During committee testimony, proponents cited three examples of political behavior that this bill would make illegal: (1) a phone call to a legislator using a classroom telephone (to convey opposition to education funding cuts); (2) the use of a school-issued computer to send a legislator an email (to convey opposition to education funding cuts, as well as to legislation proposing tenure reform, and contract modification); and (3) the use of a school-based automatic weather-alert telephone system school district-wide (to disseminate school aid and gubernatorial recall information).
Supporters of the bill say these are but three examples of a widespread pattern of abuse by public school employees, as they use their government-issued equipment to advance a particular political purpose. They characterize this behavior as an "abuse of public resources," and as "a breach of promise to the public," an affront that diminishes the public's trust in school and government employees to stay clear of the political process while on the job.
Further, proponents of this legislation say Michigan taxpayers should not have to subsidize the labor organizations when public employees run for union office, organize employees, or solicit members. Proponents note that while Michigan has allowed public sector unionization for more than 60 years, its citizens need not actively promote unionization of public employees by allowing tax dollars to be used to make union organizing easier. While unionization is voluntary in our state, it has come to seem obligatory to many workers in the public sector—and especially to some school teachers—and that obligatory view should be challenged, not encouraged.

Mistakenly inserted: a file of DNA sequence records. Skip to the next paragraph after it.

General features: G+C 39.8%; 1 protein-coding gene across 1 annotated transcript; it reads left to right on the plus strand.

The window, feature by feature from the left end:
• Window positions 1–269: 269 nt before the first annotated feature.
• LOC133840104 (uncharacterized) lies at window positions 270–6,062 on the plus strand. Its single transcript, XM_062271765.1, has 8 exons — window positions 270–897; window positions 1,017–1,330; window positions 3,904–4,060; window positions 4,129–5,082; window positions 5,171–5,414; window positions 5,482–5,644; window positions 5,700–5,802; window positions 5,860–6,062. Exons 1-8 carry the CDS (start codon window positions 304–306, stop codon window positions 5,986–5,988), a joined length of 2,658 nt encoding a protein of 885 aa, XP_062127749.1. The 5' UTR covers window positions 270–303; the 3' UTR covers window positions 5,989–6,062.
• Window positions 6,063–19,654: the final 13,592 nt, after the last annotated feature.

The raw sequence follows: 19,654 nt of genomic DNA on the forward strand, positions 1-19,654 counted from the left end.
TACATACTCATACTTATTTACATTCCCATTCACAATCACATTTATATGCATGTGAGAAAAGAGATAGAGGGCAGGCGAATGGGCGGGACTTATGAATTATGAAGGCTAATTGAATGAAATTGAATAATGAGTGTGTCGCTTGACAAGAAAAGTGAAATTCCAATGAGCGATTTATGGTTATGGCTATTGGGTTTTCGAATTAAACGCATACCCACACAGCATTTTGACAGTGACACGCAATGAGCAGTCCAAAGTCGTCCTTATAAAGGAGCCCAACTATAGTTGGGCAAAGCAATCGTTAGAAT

Opponents of the bill say that it will have unintended consequences because the definitions of the terms "political activity" and "influence," as well as the list of prohibitions, are far too broad, and the exceptions (allowable behaviors) far too narrow. The bill could prevent or inhibit the valuable exchange of ideas.
For example, the phrase "political activities" is defined to include (1) an activity performed on behalf of a candidate or issue in connection with a partisan or non-partisan election, and (2) an activity that involves a direct or indirect communication with an official in the executive or legislative branch of state government that is reasonably intended to influence administrative or legislative action.